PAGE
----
Arnold Wesker is one of Britain’s most prolific playwrights, best known for his 1960 trilogy that depicted the struggles of working-class Jewish life. All Things Tire of Themselves is his first poetry collection. Regret, disappointment and love lived are the principal themes of these melancholic meditations, and Wesker sets the tone with an opening admission of artistic inadequacy: “Poets are blessed./The rest of us/Are animals of prose.”
Inadequacy prevails in “Youth and Age”, where love lyrics and panegyrics to life alternate with candid laments on ageing: “Old men pee pants/Flirt beyond their means, falter./Once they made the day happen/Now they alter/ Nothing.” Other poems develop the themes of dissatisfaction and mortal angst.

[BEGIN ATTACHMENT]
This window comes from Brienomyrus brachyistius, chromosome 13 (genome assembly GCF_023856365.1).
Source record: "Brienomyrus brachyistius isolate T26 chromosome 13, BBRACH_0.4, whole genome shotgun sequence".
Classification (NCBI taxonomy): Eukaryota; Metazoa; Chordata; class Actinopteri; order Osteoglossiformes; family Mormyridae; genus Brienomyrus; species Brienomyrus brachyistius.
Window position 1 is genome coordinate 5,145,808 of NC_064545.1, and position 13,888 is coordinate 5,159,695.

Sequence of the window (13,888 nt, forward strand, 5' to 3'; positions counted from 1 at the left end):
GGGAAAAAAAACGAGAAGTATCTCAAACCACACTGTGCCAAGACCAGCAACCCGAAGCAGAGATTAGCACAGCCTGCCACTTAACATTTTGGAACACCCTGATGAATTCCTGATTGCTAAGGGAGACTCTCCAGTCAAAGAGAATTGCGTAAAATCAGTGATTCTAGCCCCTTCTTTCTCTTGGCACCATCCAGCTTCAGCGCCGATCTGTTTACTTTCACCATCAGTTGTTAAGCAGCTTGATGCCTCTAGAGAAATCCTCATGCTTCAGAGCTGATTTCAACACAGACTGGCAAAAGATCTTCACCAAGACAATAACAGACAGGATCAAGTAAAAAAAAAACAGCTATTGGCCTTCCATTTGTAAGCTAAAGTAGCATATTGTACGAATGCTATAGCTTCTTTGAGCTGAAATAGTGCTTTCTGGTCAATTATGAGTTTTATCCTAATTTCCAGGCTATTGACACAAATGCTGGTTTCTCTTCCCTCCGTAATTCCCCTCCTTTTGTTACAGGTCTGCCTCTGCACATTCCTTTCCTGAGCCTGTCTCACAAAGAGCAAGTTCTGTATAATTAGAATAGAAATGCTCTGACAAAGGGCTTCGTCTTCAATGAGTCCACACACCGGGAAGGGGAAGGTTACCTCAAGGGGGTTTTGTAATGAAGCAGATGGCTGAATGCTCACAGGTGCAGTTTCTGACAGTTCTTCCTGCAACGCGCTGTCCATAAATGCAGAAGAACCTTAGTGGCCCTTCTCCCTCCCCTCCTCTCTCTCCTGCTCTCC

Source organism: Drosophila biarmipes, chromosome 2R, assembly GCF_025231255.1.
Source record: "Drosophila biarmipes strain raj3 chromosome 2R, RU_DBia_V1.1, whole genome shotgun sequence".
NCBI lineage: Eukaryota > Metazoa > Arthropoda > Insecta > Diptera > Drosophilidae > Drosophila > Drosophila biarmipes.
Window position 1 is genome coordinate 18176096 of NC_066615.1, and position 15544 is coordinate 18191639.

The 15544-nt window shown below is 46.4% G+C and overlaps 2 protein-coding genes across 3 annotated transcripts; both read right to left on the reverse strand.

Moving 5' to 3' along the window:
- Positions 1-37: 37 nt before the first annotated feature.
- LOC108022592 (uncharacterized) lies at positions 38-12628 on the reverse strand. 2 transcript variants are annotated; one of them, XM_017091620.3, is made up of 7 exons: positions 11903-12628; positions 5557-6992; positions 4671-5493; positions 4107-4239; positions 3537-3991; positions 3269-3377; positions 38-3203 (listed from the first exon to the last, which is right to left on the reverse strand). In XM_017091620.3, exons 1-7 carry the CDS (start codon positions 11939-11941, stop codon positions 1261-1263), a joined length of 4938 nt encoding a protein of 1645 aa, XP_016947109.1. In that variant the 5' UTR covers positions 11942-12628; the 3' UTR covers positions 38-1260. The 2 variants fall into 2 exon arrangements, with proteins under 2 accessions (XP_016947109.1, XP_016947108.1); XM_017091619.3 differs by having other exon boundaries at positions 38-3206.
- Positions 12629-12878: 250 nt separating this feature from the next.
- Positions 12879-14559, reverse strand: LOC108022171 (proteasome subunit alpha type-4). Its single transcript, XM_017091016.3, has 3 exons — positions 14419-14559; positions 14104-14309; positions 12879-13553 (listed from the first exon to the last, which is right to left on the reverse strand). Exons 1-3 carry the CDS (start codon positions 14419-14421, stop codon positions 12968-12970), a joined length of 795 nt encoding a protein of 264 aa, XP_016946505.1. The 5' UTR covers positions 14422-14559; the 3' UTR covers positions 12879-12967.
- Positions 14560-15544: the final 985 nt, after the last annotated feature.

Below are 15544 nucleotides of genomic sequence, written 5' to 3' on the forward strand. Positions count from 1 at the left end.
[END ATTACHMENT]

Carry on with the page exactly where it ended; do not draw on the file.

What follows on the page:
Wesker’s tongue-tripping rhythm can make reading difficult, and his consciously archaic use of inverted syntax is sometimes awkward. The most arresting poems are the ones urging life on others: “Scorn the dull. Plunge teeth into the best/Spit out the bland/ Tastes may betray/But feast on!”, or those confronting mortality (“Unknit the cosy patterns/If you dare!”), where a dramatic flair balances the general lamentation.
The writing is mournful, though never maudlin. There is a zest here for life amid the elegy.